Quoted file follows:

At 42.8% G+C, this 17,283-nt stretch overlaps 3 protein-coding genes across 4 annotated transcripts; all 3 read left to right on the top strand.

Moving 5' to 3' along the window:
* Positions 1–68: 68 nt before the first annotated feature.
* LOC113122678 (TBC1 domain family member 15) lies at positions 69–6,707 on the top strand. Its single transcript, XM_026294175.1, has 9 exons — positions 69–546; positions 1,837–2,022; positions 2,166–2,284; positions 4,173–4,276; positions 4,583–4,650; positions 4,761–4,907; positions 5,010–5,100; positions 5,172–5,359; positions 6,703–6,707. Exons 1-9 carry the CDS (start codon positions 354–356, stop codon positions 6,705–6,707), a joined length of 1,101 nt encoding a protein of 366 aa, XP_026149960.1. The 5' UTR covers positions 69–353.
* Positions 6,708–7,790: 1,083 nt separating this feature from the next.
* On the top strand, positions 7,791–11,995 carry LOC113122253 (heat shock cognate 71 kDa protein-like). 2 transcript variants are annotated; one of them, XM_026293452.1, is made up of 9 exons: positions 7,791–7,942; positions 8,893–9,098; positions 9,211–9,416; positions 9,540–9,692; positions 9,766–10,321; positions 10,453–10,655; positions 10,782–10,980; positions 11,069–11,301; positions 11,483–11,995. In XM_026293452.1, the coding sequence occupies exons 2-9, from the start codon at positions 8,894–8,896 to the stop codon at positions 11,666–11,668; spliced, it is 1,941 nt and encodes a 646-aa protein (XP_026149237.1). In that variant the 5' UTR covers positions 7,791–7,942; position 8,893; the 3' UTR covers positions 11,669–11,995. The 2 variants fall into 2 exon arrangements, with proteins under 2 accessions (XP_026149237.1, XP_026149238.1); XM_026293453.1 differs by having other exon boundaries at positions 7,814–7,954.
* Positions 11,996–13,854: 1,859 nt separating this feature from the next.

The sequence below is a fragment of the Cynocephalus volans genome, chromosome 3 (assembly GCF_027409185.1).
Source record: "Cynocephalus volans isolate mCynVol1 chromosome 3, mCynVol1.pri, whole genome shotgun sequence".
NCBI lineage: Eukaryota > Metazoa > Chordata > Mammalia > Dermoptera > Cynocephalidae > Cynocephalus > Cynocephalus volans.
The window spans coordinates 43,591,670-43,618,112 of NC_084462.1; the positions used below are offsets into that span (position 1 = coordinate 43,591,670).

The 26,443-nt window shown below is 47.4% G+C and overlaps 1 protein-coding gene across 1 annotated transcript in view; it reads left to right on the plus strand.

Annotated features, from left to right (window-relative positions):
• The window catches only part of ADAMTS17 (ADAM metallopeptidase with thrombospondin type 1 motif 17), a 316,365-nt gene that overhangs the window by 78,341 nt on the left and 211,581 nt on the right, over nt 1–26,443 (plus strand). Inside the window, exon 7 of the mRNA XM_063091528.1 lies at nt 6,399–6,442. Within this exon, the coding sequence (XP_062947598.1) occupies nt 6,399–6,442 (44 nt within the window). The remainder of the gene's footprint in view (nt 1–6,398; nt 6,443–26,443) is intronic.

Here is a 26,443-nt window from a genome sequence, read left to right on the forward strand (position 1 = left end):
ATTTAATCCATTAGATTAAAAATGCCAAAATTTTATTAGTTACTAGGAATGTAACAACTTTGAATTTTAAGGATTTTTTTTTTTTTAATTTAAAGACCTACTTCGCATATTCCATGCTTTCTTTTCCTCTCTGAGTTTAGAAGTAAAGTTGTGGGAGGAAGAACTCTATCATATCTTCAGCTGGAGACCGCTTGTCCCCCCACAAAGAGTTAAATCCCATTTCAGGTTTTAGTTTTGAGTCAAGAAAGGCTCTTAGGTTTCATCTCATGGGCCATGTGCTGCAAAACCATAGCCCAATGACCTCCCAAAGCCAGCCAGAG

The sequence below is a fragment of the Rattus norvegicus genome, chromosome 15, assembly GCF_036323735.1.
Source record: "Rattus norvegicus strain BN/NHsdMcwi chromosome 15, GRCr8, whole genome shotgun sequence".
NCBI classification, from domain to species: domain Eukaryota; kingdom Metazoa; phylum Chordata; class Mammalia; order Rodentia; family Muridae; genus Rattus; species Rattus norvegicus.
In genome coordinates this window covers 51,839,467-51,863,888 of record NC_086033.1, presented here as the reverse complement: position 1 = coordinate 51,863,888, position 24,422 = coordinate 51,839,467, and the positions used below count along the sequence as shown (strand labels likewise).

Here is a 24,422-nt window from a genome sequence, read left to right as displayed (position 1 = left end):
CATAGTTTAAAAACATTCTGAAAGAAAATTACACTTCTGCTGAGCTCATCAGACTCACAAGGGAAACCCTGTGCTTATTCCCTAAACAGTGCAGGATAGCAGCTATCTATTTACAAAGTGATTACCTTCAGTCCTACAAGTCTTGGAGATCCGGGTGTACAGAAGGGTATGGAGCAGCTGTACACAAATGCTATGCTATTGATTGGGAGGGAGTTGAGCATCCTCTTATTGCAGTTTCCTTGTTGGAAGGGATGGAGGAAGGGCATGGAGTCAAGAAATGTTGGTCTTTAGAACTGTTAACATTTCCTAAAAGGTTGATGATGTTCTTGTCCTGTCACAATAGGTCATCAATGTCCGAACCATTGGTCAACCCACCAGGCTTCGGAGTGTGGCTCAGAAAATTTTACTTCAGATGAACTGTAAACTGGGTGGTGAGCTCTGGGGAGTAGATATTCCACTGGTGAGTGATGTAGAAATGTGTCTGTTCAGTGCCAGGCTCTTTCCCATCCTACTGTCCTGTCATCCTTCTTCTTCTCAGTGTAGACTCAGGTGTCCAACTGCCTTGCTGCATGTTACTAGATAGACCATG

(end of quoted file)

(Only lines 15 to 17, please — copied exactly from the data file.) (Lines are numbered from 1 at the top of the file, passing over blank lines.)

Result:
Here is a 26,443-nt window from a genome sequence, read left to right on the forward strand (position 1 = left end):
ATTTAATCCATTAGATTAAAAATGCCAAAATTTTATTAGTTACTAGGAATGTAACAACTTTGAATTTTAAGGATTTTTTTTTTTTTAATTTAAAGACCTACTTCGCATATTCCATGCTTTCTTTTCCTCTCTGAGTTTAGAAGTAAAGTTGTGGGAGGAAGAACTCTATCATATCTTCAGCTGGAGACCGCTTGTCCCCCCACAAAGAGTTAAATCCCATTTCAGGTTTTAGTTTTGAGTCAAGAAAGGCTCTTAGGTTTCATCTCATGGGCCATGTGCTGCAAAACCATAGCCCAATGACCTCCCAAAGCCAGCCAGAG

The sequence below is a fragment of the Rattus norvegicus genome, chromosome 15, assembly GCF_036323735.1.